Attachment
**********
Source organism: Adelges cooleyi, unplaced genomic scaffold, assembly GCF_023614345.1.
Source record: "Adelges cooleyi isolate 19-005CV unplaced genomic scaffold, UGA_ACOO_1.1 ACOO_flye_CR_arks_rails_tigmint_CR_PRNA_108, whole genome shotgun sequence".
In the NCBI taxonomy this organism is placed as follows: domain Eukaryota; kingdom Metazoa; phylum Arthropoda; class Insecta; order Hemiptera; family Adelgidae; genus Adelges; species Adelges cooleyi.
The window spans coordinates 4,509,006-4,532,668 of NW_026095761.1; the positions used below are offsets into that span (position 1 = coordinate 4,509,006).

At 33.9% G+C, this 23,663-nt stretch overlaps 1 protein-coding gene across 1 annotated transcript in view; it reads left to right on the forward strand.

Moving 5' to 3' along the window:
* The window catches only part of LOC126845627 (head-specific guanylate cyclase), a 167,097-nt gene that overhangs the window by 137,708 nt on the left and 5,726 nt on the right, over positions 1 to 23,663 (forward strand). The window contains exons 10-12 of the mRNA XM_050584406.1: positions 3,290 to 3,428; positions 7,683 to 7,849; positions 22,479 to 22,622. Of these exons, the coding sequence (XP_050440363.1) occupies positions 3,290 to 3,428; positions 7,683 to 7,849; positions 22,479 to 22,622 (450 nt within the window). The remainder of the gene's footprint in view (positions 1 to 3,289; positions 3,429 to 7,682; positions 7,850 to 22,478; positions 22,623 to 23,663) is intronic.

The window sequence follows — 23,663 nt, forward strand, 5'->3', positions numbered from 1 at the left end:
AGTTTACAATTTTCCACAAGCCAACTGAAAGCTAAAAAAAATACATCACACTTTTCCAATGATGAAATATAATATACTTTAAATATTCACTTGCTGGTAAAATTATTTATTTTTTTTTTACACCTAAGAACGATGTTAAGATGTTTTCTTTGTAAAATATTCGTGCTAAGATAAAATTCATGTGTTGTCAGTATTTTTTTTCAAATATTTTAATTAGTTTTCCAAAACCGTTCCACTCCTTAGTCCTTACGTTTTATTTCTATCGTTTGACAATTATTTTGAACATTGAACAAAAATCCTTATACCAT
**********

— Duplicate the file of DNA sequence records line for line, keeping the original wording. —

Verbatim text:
Source organism: Adelges cooleyi, unplaced genomic scaffold, assembly GCF_023614345.1.
Source record: "Adelges cooleyi isolate 19-005CV unplaced genomic scaffold, UGA_ACOO_1.1 ACOO_flye_CR_arks_rails_tigmint_CR_PRNA_108, whole genome shotgun sequence".
In the NCBI taxonomy this organism is placed as follows: domain Eukaryota; kingdom Metazoa; phylum Arthropoda; class Insecta; order Hemiptera; family Adelgidae; genus Adelges; species Adelges cooleyi.
The window spans coordinates 4,509,006-4,532,668 of NW_026095761.1; the positions used below are offsets into that span (position 1 = coordinate 4,509,006).

At 33.9% G+C, this 23,663-nt stretch overlaps 1 protein-coding gene across 1 annotated transcript in view; it reads left to right on the forward strand.

Moving 5' to 3' along the window:
* The window catches only part of LOC126845627 (head-specific guanylate cyclase), a 167,097-nt gene that overhangs the window by 137,708 nt on the left and 5,726 nt on the right, over positions 1 to 23,663 (forward strand). The window contains exons 10-12 of the mRNA XM_050584406.1: positions 3,290 to 3,428; positions 7,683 to 7,849; positions 22,479 to 22,622. Of these exons, the coding sequence (XP_050440363.1) occupies positions 3,290 to 3,428; positions 7,683 to 7,849; positions 22,479 to 22,622 (450 nt within the window). The remainder of the gene's footprint in view (positions 1 to 3,289; positions 3,429 to 7,682; positions 7,850 to 22,478; positions 22,623 to 23,663) is intronic.

The window sequence follows — 23,663 nt, forward strand, 5'->3', positions numbered from 1 at the left end:
AGTTTACAATTTTCCACAAGCCAACTGAAAGCTAAAAAAAATACATCACACTTTTCCAATGATGAAATATAATATACTTTAAATATTCACTTGCTGGTAAAATTATTTATTTTTTTTTTACACCTAAGAACGATGTTAAGATGTTTTCTTTGTAAAATATTCGTGCTAAGATAAAATTCATGTGTTGTCAGTATTTTTTTTCAAATATTTTAATTAGTTTTCCAAAACCGTTCCACTCCTTAGTCCTTACGTTTTATTTCTATCGTTTGACAATTATTTTGAACATTGAACAAAAATCCTTATACCAT